Drs. Wayne Buhler and Colwell Cook coached the Linnaean Team, a quiz bowl type game that I was a member of with Dr. Barry Pittendrigh and Dr. John McHugh, Gene White, and Dr. Hal Meyers. We traveled to regional and National ESA meetings to compete as well as to give our individual research talks in our various sections. We were Linnaean team champs! We went to beautiful Fargo, ND in a van together in the early spring with Wayne at the helm. I was the only female! We came back with the trophy!
Dr. Joe Demark and his wife Paula and their dog Maggie would have me over for Wisconsin Beer and Brats, which until meeting them, I’d never had. Joe was also working in Gary’s lab. We became lifelong friends. He works for the former DOW, now Corteva. DOW supported many of Gary’s students’ research projects, and in May each year, they would invite us (the whole Urban lab) to the Indy 500 prerace time trials. What a thrill to have those cars rumble by where you were sitting, while networking with future colleagues in the industry. To sit there we had to sign a liability waiver form in case some flying tire or fender came our way. I recall we got to meet the driver Mario Andretti in the pit afterward. I had no idea the cars and drivers were so small.
In the fall months near Halloween there were hayrides and barn parties at Chris and Tom Turpin’s and Dr. Neal Haskell’s farms. Chris’s roses were always so beautiful, and their pond was fun to paddle a canoe on under the changing leaves. We might get recruited to help Tom with his sheep feeding or other chores along the way.
At Christmas time, there was a departmental dinner, held in Entomology Hall. All the faculty and all the students (grad and undergrad alike) brought their families and covered dishes to share, and we sat at a long table running down the lobby all together. Santa (John Obermeyer) would have all the kids come up and receive a gift. We’d sing carols. Photos were made, and then two events would occur: 1) everyone would get a ride around campus on the Boilermaker Special train vehicle, and 2) the old spiral sliding fire escape hatches on the second floor of Entomology Hall would be dusted out, unlocked, and square pieces of carpets provided for young and young at heart to ride down the spiraling chute slide and land in the parking lot outside. I will never forget Dr. John Osmun in line behind me to do so, and he was an emeritus professor, and 85 at that time! I stood at the bottom of the door to sort of catch him when he was thrust out the chute! (I was a little concerned, but he seemed to really enjoy himself.)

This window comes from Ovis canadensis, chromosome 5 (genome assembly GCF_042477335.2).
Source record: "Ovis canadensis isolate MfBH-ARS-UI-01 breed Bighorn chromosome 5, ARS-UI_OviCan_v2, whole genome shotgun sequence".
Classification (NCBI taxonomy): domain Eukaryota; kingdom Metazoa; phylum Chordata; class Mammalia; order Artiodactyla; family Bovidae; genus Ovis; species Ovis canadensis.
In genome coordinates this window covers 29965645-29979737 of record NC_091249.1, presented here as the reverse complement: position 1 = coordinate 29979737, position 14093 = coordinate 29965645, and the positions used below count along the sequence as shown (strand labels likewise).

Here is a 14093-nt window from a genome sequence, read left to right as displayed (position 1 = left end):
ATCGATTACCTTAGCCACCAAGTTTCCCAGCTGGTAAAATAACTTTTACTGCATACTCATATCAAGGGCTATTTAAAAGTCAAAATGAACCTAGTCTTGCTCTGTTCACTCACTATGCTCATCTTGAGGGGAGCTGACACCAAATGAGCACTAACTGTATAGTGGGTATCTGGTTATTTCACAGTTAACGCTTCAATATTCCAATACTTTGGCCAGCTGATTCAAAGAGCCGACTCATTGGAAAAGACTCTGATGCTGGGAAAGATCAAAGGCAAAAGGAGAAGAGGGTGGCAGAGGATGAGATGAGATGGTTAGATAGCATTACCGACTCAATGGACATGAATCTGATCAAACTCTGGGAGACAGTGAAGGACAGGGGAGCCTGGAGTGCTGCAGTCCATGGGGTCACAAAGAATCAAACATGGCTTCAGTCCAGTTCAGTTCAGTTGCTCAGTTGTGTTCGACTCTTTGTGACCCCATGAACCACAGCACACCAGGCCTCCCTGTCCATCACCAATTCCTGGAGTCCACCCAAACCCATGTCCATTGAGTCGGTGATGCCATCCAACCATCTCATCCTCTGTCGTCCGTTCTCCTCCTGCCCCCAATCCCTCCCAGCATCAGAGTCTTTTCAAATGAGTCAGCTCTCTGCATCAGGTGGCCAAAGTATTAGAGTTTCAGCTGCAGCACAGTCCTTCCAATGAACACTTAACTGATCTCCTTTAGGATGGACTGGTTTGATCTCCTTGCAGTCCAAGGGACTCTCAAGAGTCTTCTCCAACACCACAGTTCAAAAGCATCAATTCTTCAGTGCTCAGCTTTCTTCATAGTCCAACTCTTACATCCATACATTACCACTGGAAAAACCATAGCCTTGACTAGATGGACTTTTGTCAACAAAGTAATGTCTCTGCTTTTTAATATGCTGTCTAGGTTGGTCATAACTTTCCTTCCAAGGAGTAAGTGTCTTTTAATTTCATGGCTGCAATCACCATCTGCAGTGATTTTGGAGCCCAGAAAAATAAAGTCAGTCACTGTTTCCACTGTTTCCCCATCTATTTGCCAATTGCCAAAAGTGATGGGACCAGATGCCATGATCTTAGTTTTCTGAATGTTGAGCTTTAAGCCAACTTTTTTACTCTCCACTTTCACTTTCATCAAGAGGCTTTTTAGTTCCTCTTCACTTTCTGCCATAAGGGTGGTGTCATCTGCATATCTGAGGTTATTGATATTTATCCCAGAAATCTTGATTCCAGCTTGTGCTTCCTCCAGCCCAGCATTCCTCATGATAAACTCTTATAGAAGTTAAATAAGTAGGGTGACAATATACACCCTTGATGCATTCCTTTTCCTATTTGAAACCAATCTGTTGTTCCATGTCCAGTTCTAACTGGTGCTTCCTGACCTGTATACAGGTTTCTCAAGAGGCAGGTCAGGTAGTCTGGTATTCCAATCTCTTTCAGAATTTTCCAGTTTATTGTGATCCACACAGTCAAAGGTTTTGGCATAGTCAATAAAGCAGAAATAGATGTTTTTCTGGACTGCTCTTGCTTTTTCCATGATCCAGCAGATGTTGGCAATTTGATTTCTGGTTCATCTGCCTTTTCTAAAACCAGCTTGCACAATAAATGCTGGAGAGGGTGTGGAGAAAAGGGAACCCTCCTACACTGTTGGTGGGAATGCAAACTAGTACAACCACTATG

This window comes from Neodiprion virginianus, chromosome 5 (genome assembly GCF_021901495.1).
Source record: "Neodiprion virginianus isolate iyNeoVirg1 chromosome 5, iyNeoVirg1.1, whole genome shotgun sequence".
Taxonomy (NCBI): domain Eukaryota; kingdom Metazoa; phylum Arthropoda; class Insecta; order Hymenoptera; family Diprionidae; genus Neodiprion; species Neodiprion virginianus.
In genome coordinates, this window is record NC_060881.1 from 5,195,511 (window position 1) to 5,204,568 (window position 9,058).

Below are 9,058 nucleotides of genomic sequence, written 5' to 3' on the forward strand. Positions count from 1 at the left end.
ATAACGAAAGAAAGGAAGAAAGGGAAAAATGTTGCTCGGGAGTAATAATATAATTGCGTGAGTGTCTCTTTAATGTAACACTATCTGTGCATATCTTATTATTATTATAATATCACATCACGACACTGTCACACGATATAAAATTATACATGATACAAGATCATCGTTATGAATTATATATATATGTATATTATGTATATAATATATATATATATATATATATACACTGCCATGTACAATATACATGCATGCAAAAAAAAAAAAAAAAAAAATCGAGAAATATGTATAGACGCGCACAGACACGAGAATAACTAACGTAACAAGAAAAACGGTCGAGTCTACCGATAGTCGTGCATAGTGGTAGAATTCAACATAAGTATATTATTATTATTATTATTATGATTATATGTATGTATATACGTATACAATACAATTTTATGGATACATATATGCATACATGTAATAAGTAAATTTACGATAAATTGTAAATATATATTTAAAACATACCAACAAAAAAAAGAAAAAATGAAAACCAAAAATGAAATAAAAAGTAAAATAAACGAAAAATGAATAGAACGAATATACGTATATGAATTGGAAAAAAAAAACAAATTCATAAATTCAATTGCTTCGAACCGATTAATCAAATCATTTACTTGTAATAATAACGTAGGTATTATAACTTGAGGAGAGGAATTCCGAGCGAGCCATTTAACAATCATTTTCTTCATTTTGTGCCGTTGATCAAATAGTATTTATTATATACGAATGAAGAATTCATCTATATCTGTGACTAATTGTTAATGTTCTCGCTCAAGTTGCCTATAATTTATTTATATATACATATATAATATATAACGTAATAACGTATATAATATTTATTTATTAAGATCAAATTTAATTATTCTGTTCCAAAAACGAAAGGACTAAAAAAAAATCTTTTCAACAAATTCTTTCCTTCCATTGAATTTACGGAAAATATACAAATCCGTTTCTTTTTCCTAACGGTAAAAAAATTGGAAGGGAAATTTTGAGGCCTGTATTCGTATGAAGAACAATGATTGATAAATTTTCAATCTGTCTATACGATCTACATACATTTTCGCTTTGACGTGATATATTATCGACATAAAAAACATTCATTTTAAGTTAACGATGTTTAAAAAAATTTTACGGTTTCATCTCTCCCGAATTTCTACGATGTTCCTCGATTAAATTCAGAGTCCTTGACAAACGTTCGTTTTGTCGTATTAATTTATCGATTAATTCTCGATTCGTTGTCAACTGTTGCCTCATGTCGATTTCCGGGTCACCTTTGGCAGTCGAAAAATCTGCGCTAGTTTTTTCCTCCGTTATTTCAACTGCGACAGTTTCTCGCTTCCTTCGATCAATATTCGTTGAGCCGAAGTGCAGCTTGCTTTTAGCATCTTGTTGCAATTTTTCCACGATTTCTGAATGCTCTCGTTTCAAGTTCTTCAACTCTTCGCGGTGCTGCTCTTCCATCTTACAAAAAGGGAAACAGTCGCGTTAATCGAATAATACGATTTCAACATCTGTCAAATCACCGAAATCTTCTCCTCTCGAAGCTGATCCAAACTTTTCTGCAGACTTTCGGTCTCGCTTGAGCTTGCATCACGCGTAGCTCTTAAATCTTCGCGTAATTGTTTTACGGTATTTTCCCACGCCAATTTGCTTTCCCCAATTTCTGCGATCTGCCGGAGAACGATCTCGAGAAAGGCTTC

In January (and really all year preparing), all of Gary’s Urban students were on call to assist with the annual Purdue Pest Management Conference organization and preparation. What an opportunity to have as a student! We organized and ran the conference under the watchful eyes of Gary and Sandra Stephens-Reeves. (Barry and Holly Fletcher-Timmons now do this quite ably as well!) All of us were expected to also give talks on our research topics and findings, or a class for technicians to earn CCH/CEU credits. We were introduced to the Pest Management Fraternity Pi Chi Omega founded by Dr. John (and Dottie) Osmun and his earliest students. Many of us received scholarships from this wonderful organization that helped to fund our research; I remain grateful for the three I received. That was where we met our future employers and networked among the industry greats for almost a week each year. I was recruited by Dick Sameth of Western Pest Services when he attended a class I was giving for CCH/CEU’s and then met him at a Pi Chi Omega dinner that week. Of course, at the time I told him thank you very much, but I was going to be a small liberal arts college invertebrate zoology professor! He nodded politely, and invited me to breakfast the next day, and gave me his card, and told me to just think about it. I could always go back to academia after working in the industry for a couple of years. Then he generously invited me out to interview and stay with his family during the interview. How could I say no?
In the winter months, usually in February, Gary and Milta Bennett would host the wild game feast at their home. All urban lab students and staff and really anyone in the department was invited to bring some game animal they had caught and cook it and share it with others. There were always several adult beverages involved. (There had to be to devour groundhog and possum.) My dad overnighted me some fresh oysters from Folly Beach, SC where I’m from to share on one such occasion. Most of the Hoosiers did not touch them, but Gary and I lit into them as the Coastal Southerners that we are! I remember a favorite recipe for all at the party was always Dr. Mike Scharf’s Duck Rumaki. I’d still like to have it, Mike! No offense, but I don’t need the groundhog or possum ones.
One of my greatest accomplishments as a grad student at Purdue was my role in saving Entomology (now Pfendler) Hall. The building was built in 1901 and has a beautiful oaken staircase and interior foyer. It is a sister building to the Chicago Art Institute and on the exterior the Architect (Robert Frost Dagget) used the same features of the main and side areas with the denticles along the roofline. With support from many faculty members, fellow students, and Dr. John Osmun himself, we were able to connect with Indiana and Federal Historical Registry and Society and have the building recognized as a historical landmark. Consequently, I received a lesson in civics, history, architecture, feasibility and ADA studies, and local government and activism while also learning about the German cockroach.
There are so many life lessons in this story. Suffice it to say, Purdue taught me so much about life and career opportunities. They launched me into the world ready to take on Integrated Pest Management with a host of colleagues and lifelong friends. It was the best move I have ever made.